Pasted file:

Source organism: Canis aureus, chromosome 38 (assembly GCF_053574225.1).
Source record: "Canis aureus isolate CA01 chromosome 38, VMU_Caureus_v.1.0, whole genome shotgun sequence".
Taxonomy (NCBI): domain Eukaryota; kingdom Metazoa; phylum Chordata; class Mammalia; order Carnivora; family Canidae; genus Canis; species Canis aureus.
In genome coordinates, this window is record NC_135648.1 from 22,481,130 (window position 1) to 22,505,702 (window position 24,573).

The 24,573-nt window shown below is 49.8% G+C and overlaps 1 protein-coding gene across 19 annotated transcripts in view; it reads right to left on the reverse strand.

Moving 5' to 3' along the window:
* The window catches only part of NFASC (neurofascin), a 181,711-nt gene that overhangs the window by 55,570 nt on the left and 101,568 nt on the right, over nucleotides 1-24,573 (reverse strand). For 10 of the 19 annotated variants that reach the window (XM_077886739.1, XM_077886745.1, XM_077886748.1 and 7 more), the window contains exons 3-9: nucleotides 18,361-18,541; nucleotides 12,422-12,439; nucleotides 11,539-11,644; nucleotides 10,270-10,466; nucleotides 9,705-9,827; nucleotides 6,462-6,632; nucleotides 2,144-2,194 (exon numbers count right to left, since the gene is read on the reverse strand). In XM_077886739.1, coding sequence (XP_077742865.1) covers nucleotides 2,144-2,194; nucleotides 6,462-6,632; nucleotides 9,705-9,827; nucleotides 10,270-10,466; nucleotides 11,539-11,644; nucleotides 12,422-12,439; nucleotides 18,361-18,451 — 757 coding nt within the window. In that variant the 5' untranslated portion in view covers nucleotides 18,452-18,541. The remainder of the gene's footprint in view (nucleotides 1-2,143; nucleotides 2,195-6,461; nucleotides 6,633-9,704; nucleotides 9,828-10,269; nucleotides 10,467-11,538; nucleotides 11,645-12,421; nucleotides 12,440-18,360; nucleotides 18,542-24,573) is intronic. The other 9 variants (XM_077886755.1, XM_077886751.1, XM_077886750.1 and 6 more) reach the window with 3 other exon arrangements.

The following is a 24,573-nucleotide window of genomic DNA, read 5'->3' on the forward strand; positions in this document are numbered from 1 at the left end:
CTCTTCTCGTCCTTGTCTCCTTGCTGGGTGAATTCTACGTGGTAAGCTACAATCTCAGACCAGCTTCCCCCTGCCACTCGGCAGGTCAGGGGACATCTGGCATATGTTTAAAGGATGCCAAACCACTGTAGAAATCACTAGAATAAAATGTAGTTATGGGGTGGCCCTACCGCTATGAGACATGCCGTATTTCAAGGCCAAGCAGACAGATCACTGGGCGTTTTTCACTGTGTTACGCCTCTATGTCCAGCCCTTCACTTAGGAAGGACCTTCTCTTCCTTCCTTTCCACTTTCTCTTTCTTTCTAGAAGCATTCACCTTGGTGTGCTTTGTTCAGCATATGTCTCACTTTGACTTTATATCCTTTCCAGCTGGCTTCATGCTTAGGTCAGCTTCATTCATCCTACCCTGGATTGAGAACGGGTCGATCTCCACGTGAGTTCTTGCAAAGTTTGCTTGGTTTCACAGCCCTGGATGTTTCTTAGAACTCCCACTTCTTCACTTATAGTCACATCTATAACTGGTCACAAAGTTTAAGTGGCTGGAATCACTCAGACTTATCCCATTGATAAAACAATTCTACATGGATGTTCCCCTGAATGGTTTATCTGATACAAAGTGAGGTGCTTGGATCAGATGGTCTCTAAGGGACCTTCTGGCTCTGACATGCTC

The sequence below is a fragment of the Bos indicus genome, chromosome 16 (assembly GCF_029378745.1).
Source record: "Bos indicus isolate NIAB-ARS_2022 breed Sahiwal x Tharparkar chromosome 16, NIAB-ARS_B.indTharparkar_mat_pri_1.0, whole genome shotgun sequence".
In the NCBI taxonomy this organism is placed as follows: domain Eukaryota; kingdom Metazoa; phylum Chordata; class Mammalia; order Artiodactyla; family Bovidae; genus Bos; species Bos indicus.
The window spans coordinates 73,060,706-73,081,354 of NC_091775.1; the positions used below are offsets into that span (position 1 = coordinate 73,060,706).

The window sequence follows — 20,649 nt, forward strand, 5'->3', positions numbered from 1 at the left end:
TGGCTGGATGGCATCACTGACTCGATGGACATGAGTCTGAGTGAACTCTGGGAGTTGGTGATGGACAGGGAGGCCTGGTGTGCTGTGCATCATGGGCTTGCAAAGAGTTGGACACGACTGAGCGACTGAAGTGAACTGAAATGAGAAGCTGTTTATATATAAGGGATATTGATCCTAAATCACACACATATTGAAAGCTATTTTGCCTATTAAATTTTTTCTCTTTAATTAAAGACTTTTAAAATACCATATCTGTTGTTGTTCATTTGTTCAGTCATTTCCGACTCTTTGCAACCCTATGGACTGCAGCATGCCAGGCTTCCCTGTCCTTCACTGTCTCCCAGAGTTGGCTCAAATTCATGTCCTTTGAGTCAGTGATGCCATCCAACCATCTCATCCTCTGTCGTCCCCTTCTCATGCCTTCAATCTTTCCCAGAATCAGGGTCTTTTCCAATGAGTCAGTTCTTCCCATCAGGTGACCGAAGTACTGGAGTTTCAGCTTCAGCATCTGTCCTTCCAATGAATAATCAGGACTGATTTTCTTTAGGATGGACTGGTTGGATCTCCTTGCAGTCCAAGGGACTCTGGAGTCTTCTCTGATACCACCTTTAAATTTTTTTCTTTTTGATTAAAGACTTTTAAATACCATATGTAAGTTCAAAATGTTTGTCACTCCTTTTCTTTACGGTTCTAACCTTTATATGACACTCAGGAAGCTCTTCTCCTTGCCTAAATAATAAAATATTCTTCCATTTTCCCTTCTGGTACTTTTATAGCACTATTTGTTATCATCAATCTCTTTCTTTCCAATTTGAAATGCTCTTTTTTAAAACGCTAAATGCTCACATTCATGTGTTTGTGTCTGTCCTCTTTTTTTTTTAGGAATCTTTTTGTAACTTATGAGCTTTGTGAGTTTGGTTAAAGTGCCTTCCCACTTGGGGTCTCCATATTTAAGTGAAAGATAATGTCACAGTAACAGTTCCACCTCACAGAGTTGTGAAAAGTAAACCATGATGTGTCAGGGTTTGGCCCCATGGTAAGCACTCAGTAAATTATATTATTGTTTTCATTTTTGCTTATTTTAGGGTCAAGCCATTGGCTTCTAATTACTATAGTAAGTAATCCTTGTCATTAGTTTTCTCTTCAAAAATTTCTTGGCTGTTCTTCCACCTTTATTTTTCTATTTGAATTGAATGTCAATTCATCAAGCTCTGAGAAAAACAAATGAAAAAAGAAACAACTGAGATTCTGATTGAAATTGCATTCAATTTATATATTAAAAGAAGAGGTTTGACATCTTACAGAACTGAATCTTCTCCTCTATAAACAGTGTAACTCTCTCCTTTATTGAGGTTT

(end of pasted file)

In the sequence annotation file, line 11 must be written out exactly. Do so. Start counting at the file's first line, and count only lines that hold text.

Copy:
Source record: "Bos indicus isolate NIAB-ARS_2022 breed Sahiwal x Tharparkar chromosome 16, NIAB-ARS_B.indTharparkar_mat_pri_1.0, whole genome shotgun sequence".